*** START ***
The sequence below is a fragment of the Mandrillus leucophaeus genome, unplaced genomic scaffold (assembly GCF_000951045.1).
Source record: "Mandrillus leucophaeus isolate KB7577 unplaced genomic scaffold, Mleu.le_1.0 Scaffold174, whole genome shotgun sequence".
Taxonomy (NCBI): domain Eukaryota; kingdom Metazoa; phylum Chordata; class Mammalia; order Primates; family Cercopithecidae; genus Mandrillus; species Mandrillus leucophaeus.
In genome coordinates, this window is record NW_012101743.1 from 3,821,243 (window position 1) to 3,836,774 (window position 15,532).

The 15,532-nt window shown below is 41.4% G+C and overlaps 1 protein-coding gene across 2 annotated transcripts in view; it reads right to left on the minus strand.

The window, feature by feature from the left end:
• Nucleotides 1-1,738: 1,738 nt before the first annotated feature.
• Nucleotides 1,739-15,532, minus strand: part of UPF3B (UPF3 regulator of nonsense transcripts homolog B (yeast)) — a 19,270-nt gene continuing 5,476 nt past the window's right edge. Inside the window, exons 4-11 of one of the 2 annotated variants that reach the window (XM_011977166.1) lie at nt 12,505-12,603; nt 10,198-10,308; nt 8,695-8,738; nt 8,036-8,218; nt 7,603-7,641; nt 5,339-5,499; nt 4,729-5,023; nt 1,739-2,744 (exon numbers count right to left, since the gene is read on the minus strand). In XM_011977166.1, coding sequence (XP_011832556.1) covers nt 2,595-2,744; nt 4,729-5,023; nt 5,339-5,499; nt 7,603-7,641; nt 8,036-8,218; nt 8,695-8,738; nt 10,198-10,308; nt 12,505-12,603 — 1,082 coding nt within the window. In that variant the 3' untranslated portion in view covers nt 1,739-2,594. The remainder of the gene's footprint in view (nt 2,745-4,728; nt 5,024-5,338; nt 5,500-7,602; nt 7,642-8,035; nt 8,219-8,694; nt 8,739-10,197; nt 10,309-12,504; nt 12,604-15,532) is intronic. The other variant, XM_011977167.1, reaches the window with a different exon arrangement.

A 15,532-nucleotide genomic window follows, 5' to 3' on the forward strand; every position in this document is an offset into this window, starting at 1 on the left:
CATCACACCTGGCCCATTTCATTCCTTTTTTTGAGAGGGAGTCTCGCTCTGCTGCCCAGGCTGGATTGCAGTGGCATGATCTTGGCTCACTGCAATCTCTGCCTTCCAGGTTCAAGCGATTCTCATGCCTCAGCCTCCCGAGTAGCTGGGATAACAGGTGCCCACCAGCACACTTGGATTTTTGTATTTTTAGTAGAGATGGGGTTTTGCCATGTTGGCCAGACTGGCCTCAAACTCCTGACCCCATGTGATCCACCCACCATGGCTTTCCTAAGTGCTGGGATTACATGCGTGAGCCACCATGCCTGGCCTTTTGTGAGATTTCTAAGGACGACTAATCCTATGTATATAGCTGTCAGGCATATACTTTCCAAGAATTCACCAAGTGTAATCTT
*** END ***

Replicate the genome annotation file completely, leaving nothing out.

The sequence below is a fragment of the Mandrillus leucophaeus genome, unplaced genomic scaffold (assembly GCF_000951045.1).
Source record: "Mandrillus leucophaeus isolate KB7577 unplaced genomic scaffold, Mleu.le_1.0 Scaffold174, whole genome shotgun sequence".
Taxonomy (NCBI): domain Eukaryota; kingdom Metazoa; phylum Chordata; class Mammalia; order Primates; family Cercopithecidae; genus Mandrillus; species Mandrillus leucophaeus.
In genome coordinates, this window is record NW_012101743.1 from 3,821,243 (window position 1) to 3,836,774 (window position 15,532).

The 15,532-nt window shown below is 41.4% G+C and overlaps 1 protein-coding gene across 2 annotated transcripts in view; it reads right to left on the minus strand.

The window, feature by feature from the left end:
• Nucleotides 1-1,738: 1,738 nt before the first annotated feature.
• Nucleotides 1,739-15,532, minus strand: part of UPF3B (UPF3 regulator of nonsense transcripts homolog B (yeast)) — a 19,270-nt gene continuing 5,476 nt past the window's right edge. Inside the window, exons 4-11 of one of the 2 annotated variants that reach the window (XM_011977166.1) lie at nt 12,505-12,603; nt 10,198-10,308; nt 8,695-8,738; nt 8,036-8,218; nt 7,603-7,641; nt 5,339-5,499; nt 4,729-5,023; nt 1,739-2,744 (exon numbers count right to left, since the gene is read on the minus strand). In XM_011977166.1, coding sequence (XP_011832556.1) covers nt 2,595-2,744; nt 4,729-5,023; nt 5,339-5,499; nt 7,603-7,641; nt 8,036-8,218; nt 8,695-8,738; nt 10,198-10,308; nt 12,505-12,603 — 1,082 coding nt within the window. In that variant the 3' untranslated portion in view covers nt 1,739-2,594. The remainder of the gene's footprint in view (nt 2,745-4,728; nt 5,024-5,338; nt 5,500-7,602; nt 7,642-8,035; nt 8,219-8,694; nt 8,739-10,197; nt 10,309-12,504; nt 12,604-15,532) is intronic. The other variant, XM_011977167.1, reaches the window with a different exon arrangement.

A 15,532-nucleotide genomic window follows, 5' to 3' on the forward strand; every position in this document is an offset into this window, starting at 1 on the left:
CATCACACCTGGCCCATTTCATTCCTTTTTTTGAGAGGGAGTCTCGCTCTGCTGCCCAGGCTGGATTGCAGTGGCATGATCTTGGCTCACTGCAATCTCTGCCTTCCAGGTTCAAGCGATTCTCATGCCTCAGCCTCCCGAGTAGCTGGGATAACAGGTGCCCACCAGCACACTTGGATTTTTGTATTTTTAGTAGAGATGGGGTTTTGCCATGTTGGCCAGACTGGCCTCAAACTCCTGACCCCATGTGATCCACCCACCATGGCTTTCCTAAGTGCTGGGATTACATGCGTGAGCCACCATGCCTGGCCTTTTGTGAGATTTCTAAGGACGACTAATCCTATGTATATAGCTGTCAGGCATATACTTTCCAAGAATTCACCAAGTGTAATCTT